Those who choose infidelity often lack the ability to empathize with others.  They seem to not be able to put themselves in others’ shoes.  They don’t think through their actions and how they might hurt others.  Empathy seems to be something they were never taught.  My husband would make very judgmental comments about the weirdest of things–even a news story would receive an unnecessary commentary.  It isn’t that he was not physically there if someone needed him, it just seemed like he lacked the full ability to feel their pain.  It makes sense, then, that if a person doesn’t feel empathy, it would be easier to ignore the pain their choices might cause others.

Life events seem to set all of this into motion.  Infidelity becomes an option when life stressors are added.  They see it as an escape.  Events such as the birth of a child, job loss or unhappiness at work, the death of a parent, and financial difficulties just seem to send many people over the edge and with their lack of good coping mechanisms, they choose to cheat.  However, some seem to cheat simply because they have the opportunity to do so.

Do you notice these qualities in your significant other?  Were they present when (or if) they cheated?  I look forward to hearing your experiences.

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11 Responses to I wish I’d known what to look for…

  1. Simply Bren says:

    Yes, yes, and yes! The emotional distance is a big one. Like you said, my husband also was very angry and distant when he was “involved”. He still will never own up to his betrayal, even though the OW did to her spouse. I think some are just born liars and cheaters and nothing can make them happen. At least, that’s my experience. Hang in there!

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  2. T says:

    … yes, it seems those who cheat, have a “lack of” the above mentioned. I know mine sure did. The selfish entitlement, lack of empathy and boundaries…yup! Check, check, check! Very well written! I am at almost 3 years since the discovery of my husbands betrayal, we have talked through everything, at least as much as we basically can, cuz lets be honest, I will never understand it but I just live with it, I guess, and just pray he wont do it again, but that is a big red flag! Just like you wrote, our husbands obviously have these character flaws or whatever you want to title them, we know they are capable of cheating, being selfish, compartmentalizing, attention seekers, lack boundaries, lack empathy…. which are big red flag of their own and just because we have talked it out and are living with their downfalls, are we (the betrayed spouse) just setting ourselves up for another fail? I mean, the red flags are right in front of our faces, yet we are trying to reconcile and work it out…hmmm, idk…catch 22?…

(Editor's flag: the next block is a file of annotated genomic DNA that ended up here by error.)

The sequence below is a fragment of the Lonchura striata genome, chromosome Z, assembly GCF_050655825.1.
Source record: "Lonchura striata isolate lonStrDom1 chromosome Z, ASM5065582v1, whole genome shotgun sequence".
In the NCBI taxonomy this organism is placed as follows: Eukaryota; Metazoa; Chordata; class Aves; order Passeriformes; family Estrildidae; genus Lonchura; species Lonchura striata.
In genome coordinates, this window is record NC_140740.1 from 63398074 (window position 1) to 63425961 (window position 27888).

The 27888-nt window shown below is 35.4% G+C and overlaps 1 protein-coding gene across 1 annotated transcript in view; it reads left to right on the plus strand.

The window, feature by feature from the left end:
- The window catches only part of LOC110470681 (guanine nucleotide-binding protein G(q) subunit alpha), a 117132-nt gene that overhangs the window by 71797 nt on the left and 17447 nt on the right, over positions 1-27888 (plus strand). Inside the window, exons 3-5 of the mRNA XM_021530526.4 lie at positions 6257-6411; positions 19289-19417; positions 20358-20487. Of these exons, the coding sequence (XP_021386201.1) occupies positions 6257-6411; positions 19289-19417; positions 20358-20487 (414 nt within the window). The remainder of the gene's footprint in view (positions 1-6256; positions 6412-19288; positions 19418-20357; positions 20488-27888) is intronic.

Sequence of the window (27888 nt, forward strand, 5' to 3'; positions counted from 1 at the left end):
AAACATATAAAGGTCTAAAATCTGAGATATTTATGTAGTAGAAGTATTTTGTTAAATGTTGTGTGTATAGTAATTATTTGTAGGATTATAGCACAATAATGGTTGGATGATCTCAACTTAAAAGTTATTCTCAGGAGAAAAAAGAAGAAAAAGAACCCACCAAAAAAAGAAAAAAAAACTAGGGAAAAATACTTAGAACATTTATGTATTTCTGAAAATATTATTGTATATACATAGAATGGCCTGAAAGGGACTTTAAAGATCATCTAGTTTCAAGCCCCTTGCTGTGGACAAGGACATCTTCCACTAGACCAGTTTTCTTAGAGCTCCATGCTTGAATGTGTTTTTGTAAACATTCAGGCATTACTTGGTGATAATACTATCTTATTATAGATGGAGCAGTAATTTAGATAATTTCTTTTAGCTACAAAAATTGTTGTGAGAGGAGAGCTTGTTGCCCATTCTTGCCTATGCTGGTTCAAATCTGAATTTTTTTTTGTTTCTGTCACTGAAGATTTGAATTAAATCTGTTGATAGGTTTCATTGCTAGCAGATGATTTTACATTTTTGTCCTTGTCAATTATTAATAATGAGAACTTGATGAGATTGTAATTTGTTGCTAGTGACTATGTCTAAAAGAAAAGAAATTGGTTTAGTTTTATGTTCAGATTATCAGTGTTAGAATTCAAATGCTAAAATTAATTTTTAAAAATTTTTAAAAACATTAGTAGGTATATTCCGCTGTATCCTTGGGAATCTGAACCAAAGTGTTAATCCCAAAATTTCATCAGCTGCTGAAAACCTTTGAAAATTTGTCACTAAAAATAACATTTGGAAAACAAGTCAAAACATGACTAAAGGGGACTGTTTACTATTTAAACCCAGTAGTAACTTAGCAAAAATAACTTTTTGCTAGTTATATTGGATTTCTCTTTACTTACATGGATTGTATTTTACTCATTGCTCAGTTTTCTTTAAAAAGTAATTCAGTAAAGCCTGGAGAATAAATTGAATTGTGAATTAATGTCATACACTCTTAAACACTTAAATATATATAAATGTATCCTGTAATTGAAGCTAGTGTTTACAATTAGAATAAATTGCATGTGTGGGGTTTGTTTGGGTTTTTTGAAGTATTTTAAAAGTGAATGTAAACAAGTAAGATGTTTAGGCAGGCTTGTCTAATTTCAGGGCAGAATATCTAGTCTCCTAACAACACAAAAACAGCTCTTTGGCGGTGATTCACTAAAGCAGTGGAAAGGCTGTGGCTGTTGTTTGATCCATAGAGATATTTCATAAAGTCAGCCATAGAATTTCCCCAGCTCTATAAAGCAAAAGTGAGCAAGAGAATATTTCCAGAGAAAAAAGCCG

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    • Yeah. I would not stay without him going to counseling and digging into his issues because as you say, it’s scary. I need to SEE change, even if it is slow change. Otherwise, I think it’s all just words. I think we need actions. So if his actions are showing he hasn’t been working on boundaries and empathy (and the millions of other things), then we aren’t in reconciliation (in my marriage).

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  3. T says:

    so with all ^ that said, your post title is ” I wish I’d known what to look for”…well, you do now and those red flags are no longer a “proceed with caution”, they are more of a “enter at your own risk”..and now that the red flags are so apparent, you then have to decide if the risk is worth the reward or should the betrayed spouse run for their dear life …lol…for real tho right?

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    • Yes, it’s scary, isn’t it? I think for us, we’ve given up so much by staying, that if we see any red flags or if they violate our boundaries? Yes. I guess we have to make that decision. For me, I’ve been very clear. If he flirts or crosses any of my boundaries? I’m done. I refuse to accept less than I have always deserved, you know, T?

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  4. P.S. none of this is easy. None of it. In fact, it’s a constant battle with yourself, I think.

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  5. The thing is, until it happens, most of those don’t realize they were red flags. Hindsight and all that. And especially for remorseful former wayward (cheating) spouses, they are also hopefully doing the work to identify and remediate the “holes in their bucket” that allowed them to betray in the first place. In my husband’s case, he’s learned a lot about all of those things that resilientspirit37 wrote about in this post. And he’s aghast that he allowed himself to go down that path.

    OTOH, as I say to him, NOW I KNOW. It’s a weird conundrum that *not knowing* didn’t prevent his disastrous choices, and yet knowing what we know now may actually save us both from further pain.

    This is such a good post. I wish more people could understand that the decision to cheat is solely the function of an emotionally unhealthy person – that it’s NEVER about the betrayed spouse. EVER.

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  6. Moi says:

    You just described a narcissist.

    Like